Vietnam: Keeping inflation below 8pct in 2013

It requires constant efforts in the next 10 years to contain inflation, stabilise macro-economy, and build a firm foundation for growth.

* Inflation rates should be kept at 8 percent: PM
* September inflation causes concern
* Keeping credit growth in harmony with inflation

This was emphasized by the National Assembly in its newly adopted resolution on the 2013 plan for socio-economic development.

A VOV online reporter interviewed Nguyen Viet Ngoan, Chairman of the National Financial Supervisory Commission, on major socio-economic targets.

VOV: One of the most important economic targets for 2013 is GDP growth at 5 percent. Do you think it’s too low?

Mr Ngoan: It is reasonable to set GDP growth at 5.5 percent in 2013. Although the country has huge potential growth, it needs to judge carefully from what might happen in 2013 for depending on the supply and demand capacities of the national economy and many other factors.

VOV: 2013 is a pivotal year of the five-year development plan. Will such growth rate bring more pressure to bear on the following years?

Mr Ngoan: There is no doubt that Vietnam has certain difficulties achieving its five-year economic growth targets. Even it fails we have to accept changes in the context of economic growth when internal problems cannot be resolved overnight. However, we must consistently strive to stabilise the macro-economy and create a firm foundation for growth so that the country will move forward ever more steadily in the next period.

VOV: In fact, if GDP growth is too low, it might put a damper on employment and send the rate of unemployment rising. Do you think so?

Mr Ngoan: We have to accept this because economic policy often has two sides. If we obtain one target we have to sacrifice another. A higher growth rate will help generate more jobs, but it is also likely to lead to run-away inflation and macroeconomic instability. The bottom line is we need to contain inflation, stabilise macro-economy, and build a firm foundation for growth in the next 10 years.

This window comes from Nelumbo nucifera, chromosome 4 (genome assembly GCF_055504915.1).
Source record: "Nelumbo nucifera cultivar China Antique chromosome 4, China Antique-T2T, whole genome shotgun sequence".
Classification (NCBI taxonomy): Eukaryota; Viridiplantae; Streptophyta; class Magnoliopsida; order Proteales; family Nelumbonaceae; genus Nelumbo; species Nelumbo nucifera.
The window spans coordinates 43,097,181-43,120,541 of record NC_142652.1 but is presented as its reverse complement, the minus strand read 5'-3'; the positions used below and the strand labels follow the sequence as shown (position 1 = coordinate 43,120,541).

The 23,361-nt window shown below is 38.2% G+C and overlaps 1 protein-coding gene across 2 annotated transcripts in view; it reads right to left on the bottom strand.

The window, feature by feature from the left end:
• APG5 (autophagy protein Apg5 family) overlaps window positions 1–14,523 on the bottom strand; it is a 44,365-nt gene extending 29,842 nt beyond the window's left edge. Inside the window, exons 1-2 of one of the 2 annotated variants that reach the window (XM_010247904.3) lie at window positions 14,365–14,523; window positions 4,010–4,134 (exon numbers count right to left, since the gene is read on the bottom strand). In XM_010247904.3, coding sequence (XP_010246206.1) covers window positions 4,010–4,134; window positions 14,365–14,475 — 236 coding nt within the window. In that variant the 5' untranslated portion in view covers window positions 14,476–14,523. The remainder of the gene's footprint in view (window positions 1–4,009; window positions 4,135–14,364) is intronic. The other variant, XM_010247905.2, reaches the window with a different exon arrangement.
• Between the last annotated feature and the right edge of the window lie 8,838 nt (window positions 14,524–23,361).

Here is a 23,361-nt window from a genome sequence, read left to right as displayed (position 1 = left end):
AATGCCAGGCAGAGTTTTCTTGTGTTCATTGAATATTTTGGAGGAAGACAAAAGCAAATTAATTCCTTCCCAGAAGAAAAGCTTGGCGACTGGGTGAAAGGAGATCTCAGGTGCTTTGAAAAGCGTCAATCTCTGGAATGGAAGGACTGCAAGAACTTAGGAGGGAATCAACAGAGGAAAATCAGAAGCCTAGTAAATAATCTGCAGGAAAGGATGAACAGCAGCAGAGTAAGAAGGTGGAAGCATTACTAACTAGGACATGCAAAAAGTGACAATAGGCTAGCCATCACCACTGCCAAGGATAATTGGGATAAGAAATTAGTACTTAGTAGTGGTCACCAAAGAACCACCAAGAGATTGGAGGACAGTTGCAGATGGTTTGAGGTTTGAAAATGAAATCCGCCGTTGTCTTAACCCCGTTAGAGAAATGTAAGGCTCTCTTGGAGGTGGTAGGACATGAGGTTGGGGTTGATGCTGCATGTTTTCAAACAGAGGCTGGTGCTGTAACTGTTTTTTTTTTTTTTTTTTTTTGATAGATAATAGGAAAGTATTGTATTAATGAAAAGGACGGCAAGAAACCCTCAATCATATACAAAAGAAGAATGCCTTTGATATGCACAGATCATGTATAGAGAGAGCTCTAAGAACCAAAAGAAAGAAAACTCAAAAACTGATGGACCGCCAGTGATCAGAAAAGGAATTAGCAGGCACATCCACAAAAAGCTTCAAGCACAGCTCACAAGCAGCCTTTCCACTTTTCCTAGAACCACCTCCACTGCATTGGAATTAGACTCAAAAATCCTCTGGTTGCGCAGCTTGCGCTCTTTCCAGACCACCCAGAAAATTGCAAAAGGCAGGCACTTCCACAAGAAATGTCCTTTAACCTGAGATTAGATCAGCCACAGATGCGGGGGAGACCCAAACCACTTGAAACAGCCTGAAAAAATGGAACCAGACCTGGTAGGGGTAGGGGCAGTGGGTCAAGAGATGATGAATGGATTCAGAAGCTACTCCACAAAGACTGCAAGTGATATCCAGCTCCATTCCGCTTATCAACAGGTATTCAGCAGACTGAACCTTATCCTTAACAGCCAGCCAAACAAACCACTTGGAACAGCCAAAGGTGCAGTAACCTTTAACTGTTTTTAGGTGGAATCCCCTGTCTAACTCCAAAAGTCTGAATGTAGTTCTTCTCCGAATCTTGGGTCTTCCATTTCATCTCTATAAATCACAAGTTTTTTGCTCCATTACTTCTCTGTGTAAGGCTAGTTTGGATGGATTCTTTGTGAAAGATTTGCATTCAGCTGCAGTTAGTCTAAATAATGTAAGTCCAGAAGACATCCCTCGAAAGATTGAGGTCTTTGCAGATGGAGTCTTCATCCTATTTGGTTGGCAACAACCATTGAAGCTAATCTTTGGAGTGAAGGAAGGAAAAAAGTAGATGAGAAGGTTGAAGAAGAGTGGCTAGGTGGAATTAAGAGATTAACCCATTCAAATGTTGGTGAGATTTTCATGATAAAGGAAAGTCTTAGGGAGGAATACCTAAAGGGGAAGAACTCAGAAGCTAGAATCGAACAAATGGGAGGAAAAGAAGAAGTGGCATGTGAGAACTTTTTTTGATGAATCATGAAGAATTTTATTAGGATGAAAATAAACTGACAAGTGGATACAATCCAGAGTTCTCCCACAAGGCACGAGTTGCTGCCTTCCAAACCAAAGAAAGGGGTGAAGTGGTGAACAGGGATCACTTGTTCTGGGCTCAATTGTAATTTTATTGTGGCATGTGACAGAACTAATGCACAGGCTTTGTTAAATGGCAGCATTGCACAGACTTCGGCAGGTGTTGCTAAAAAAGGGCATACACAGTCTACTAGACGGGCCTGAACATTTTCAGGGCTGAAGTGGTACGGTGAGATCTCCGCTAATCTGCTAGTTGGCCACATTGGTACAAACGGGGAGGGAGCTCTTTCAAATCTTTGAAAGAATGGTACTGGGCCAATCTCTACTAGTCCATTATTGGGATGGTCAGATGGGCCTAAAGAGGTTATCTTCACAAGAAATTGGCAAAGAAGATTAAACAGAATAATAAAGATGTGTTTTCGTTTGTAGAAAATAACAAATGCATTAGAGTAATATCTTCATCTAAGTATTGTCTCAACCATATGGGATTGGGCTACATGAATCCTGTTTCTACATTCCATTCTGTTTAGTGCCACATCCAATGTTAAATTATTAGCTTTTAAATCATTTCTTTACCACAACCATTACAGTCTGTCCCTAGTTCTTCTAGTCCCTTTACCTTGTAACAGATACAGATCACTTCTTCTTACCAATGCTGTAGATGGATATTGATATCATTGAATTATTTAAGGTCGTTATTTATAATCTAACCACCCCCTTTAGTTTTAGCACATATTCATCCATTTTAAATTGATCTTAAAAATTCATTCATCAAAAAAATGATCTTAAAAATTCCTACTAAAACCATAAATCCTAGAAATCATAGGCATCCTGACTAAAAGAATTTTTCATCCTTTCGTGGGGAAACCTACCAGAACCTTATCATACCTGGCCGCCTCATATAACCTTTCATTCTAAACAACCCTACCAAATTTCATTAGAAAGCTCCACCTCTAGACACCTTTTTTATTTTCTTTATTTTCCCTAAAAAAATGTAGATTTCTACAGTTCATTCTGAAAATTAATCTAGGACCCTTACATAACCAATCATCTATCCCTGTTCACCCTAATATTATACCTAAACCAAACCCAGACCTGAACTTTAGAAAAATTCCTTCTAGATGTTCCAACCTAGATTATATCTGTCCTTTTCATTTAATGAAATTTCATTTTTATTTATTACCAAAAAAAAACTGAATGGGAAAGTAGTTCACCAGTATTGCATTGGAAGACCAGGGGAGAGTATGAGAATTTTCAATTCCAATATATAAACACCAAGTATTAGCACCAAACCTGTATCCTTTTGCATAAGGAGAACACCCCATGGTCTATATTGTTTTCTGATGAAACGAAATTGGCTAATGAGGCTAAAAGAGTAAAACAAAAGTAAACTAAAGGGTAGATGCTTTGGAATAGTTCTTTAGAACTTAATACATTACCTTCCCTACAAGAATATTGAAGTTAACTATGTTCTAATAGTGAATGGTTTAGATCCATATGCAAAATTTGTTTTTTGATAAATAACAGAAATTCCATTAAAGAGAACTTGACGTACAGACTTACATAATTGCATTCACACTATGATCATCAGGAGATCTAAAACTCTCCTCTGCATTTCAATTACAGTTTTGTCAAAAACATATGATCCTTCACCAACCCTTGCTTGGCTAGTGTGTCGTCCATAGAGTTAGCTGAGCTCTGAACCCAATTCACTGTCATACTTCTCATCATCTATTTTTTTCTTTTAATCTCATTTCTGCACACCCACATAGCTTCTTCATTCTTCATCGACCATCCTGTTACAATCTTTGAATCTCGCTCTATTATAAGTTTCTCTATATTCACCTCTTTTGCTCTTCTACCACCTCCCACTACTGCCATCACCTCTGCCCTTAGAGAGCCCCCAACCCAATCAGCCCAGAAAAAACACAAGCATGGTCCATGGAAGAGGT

VOV: Does the country have any chance of keeping the rate of inflation below 8pct?

Mr Ngoan: The NA’s decision to set the inflation rate at 8 percent is in line with reality. I think we can keep inflation even at a lower level and need to do with greater efforts.

VOV: What will be the focus of economic restructuring in 2013?

Mr Ngoan: I think the focus will be on restructuring the banking system because it is the blood vessels of the economy. If the banking system is not improved economic growth won’t be spurred.

VOV: How will the resolution affect the socio-economic situation in 2013?

Mr Ngoan: The resolution has set several key tasks, including revising the Land Law, especially regulations on real estate and land use.

There will be drastic measures to help resolve problems in the real estate and construction sectors, which account for 10 percent of GDP. Over the past two years, construction has shown negative growth. In the future, if Vietnam wants to obtain higher economic growth, the country must promote construction development. Recently, construction has fallen into stagnancy. Cutting down public investment and tightening monetary policy, no doubt, has slowed down construction and real estate process.

VOV: The National Financial Supervisory Commission has proposed issuing project bonds. If it is implemented how will it affect the economy?

Mr Ngoan: This is a step in the right direction. Low GDP growth rates will affect employment as total consumer demand and investment decline. To help businesses clear out their stockpiles there must be compensation one way or another. The Government should pour more capital into key projects by way of loosing fiscal policy, and issuing project bonds.

This is a practical way to keep the construction and real estate sectors purring along.

VOV: Another hot issue is how to deal with bad debts. What you think needs to be done first?

Mr Ngoan: The Government should ask credit organisations to reserve emergency resources for unexpected risks. Vietnam should learn from the experience of other countries and establish a company to deal with bad debts.

Vietnam should try to limit bad debts to under 3 percent in the next two or three years.

Thank you very much.

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